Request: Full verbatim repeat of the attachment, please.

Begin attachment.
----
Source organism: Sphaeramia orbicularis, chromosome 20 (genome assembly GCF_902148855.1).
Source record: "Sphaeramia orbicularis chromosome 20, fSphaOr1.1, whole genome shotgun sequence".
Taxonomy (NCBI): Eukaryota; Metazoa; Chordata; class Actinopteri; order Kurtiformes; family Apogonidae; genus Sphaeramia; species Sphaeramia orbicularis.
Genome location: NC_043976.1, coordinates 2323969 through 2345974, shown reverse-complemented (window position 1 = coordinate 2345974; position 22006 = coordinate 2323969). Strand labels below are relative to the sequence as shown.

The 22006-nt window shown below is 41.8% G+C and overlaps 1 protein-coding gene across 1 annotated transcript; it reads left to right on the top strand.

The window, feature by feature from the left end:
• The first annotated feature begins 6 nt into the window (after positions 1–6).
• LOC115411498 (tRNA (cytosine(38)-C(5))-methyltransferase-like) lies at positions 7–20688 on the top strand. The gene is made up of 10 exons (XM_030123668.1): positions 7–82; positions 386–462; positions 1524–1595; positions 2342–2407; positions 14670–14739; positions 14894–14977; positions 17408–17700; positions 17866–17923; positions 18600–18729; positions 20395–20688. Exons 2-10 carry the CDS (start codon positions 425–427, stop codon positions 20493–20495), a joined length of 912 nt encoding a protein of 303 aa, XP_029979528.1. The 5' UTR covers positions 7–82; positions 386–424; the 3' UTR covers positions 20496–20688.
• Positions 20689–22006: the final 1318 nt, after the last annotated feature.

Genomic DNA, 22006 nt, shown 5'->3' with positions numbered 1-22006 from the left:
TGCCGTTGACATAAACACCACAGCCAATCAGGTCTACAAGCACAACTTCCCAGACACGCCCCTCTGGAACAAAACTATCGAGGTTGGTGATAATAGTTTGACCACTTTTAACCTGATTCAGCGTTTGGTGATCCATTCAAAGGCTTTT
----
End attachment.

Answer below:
Source organism: Sphaeramia orbicularis, chromosome 20 (genome assembly GCF_902148855.1).
Source record: "Sphaeramia orbicularis chromosome 20, fSphaOr1.1, whole genome shotgun sequence".
Taxonomy (NCBI): Eukaryota; Metazoa; Chordata; class Actinopteri; order Kurtiformes; family Apogonidae; genus Sphaeramia; species Sphaeramia orbicularis.
Genome location: NC_043976.1, coordinates 2323969 through 2345974, shown reverse-complemented (window position 1 = coordinate 2345974; position 22006 = coordinate 2323969). Strand labels below are relative to the sequence as shown.

The 22006-nt window shown below is 41.8% G+C and overlaps 1 protein-coding gene across 1 annotated transcript; it reads left to right on the top strand.

The window, feature by feature from the left end:
• The first annotated feature begins 6 nt into the window (after positions 1–6).
• LOC115411498 (tRNA (cytosine(38)-C(5))-methyltransferase-like) lies at positions 7–20688 on the top strand. The gene is made up of 10 exons (XM_030123668.1): positions 7–82; positions 386–462; positions 1524–1595; positions 2342–2407; positions 14670–14739; positions 14894–14977; positions 17408–17700; positions 17866–17923; positions 18600–18729; positions 20395–20688. Exons 2-10 carry the CDS (start codon positions 425–427, stop codon positions 20493–20495), a joined length of 912 nt encoding a protein of 303 aa, XP_029979528.1. The 5' UTR covers positions 7–82; positions 386–424; the 3' UTR covers positions 20496–20688.
• Positions 20689–22006: the final 1318 nt, after the last annotated feature.

Genomic DNA, 22006 nt, shown 5'->3' with positions numbered 1-22006 from the left:
TGCCGTTGACATAAACACCACAGCCAATCAGGTCTACAAGCACAACTTCCCAGACACGCCCCTCTGGAACAAAACTATCGAGGTTGGTGATAATAGTTTGACCACTTTTAACCTGATTCAGCGTTTGGTGATCCATTCAAAGGCTTTT